Social media and guerilla marketing tactics have long suited Smoke’s, since the company had little money to spend on traditional advertising. Organizing competitions like the 2015 World Poutine Eating Championship have won the company earned media. That event, complete with eighties hairstyle stations and a Kiss cover band, drew 15,000 to Yonge-Dundas Square in Toronto and spawned international television coverage.
This successful track record in Canada has prompted Smolkin to look at new horizons—and he’s got a simple (one might say elegant) strategy for introducing poutine to the world. “We’ll shove it down their throats!” he says, punching a fist into the palm of his hand. “Make them realize! And eat it! Eat it! Once they get the taste, they can’t go back!”
Mark Cunningham is one of the aces Smolkin has up his sleeve for the global push. Hired in 2014 as Smoke’s global chief business development officer, Cunningham has three decades of experience in franchise restaurants such as McDonald’s Canada and Second Cup, which he helped bring to 15 countries. That background will prove useful at Smoke’s, which is looking to open its first location outside North America, in either the U.K. or the Middle East, next year.
Growth in the U.S. is already underway, and Cunningham isn’t worried poutine will be lost in translation. “If you look at the U.S. markets we’re going into, they have something equivalent in loaded french fries, which is shredded cheese,” he says. Different states have their own fry concoctions. “Texas fries are cheese and gravy and toppings on french fries. They call them disco fries in New Jersey. They call them extreme fries in California.”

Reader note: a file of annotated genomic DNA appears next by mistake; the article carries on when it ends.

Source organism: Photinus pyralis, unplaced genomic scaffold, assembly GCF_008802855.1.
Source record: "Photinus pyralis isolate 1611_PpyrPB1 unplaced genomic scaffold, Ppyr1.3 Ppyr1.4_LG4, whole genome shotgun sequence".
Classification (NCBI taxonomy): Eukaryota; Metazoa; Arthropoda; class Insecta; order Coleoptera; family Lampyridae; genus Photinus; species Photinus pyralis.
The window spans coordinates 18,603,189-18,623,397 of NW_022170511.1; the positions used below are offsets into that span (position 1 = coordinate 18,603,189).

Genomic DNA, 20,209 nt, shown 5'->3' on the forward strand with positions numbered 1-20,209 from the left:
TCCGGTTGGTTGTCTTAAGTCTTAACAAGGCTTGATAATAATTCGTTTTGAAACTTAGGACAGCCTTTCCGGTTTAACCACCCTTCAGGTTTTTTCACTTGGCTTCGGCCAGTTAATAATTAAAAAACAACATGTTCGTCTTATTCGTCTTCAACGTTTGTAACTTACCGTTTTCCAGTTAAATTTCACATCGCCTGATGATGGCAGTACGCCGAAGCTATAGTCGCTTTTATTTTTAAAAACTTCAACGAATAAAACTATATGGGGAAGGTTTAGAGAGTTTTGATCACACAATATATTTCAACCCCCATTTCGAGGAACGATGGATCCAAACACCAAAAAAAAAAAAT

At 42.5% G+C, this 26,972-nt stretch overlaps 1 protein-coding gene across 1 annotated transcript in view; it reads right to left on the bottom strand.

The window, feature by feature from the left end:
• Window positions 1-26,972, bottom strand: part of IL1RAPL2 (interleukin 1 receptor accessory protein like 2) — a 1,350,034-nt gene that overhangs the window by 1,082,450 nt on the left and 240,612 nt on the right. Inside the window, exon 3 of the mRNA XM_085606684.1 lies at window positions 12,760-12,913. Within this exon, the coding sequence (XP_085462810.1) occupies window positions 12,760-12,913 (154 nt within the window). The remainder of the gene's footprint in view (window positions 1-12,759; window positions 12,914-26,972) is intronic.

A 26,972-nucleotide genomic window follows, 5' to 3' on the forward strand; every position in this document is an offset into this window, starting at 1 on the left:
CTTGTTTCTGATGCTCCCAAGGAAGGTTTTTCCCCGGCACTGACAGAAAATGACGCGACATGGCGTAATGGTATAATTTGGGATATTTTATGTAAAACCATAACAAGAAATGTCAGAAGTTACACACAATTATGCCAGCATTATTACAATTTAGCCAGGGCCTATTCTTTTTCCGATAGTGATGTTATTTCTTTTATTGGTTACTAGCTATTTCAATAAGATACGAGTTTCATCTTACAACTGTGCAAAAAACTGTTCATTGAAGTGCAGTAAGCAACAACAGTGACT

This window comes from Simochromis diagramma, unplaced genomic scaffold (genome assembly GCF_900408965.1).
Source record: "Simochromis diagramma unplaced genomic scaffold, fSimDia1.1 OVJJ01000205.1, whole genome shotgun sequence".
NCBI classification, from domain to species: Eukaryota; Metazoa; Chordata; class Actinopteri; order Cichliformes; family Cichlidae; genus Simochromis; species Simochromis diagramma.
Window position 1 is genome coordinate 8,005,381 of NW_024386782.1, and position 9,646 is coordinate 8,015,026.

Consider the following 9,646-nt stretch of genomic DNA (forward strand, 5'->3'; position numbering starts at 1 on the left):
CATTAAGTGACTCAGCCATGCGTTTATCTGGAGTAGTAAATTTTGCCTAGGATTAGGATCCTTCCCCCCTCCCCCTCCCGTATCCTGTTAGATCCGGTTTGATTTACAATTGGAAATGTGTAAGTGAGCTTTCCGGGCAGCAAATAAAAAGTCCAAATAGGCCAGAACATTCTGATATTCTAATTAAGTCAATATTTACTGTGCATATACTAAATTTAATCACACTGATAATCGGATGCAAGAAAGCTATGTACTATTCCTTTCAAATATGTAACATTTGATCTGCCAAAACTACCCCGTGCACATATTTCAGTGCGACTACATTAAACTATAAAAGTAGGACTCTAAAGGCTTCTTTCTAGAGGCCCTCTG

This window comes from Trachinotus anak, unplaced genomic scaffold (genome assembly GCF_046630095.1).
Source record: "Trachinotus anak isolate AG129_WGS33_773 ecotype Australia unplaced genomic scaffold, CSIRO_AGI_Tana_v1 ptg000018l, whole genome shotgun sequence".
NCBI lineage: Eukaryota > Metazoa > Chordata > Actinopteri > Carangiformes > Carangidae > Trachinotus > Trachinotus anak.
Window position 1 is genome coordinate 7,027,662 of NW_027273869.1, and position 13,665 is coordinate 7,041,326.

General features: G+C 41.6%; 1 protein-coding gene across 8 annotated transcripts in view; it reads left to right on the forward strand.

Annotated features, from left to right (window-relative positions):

So far, five stores are open south of the border, all of them poutineries. (Smolkin believes there isn’t as much novelty in selling gourmet hotdogs and burritos in the U.S.) The first opened in Berkeley, Calif., an area known for organic food and smoothie culture. On opening day, 1,300 people lined up. Roughly 60 outlets have been sold to large American franchisees, and locations are slated to open in a handful of states, including Michigan, Pennsylvania, Nevada and California. Stadiums, colleges and food trucks will be central to the plan. Smoke’s is now a vendor in the Arizona Coyotes and Tampa Bay Lightning stadiums, where it’s become the most popular concession. While too early to judge the U.S. reception, online reviews for the existing spots are largely positive, even if some diners were caught off guard. “We were also very thirsty,” wrote one newbie on Yelp. “It turns out this poutine stuff is very salty.”
Smoke’s will, of course, lean on its Canadian identity to some extent. (One of its U.S. tag lines: “You’ll think you’ve died and gone to Canada.”) But it’s also attuned to the country’s culinary diversity. The company will tweak toppings to match regional tastes, from southern barbecue to Philly cheese steak, just as it already offers donair poutine in Atlantic provinces. In Tampa Bay, Fla., Smoke’s serves a dry grilled pulled pork to jive with local customs. They’ll turn up the music in some areas, capitalizing on the entertainment dining trend, and they’ll turn it down and scale back the potty-mouth humour in suburban zones and airports.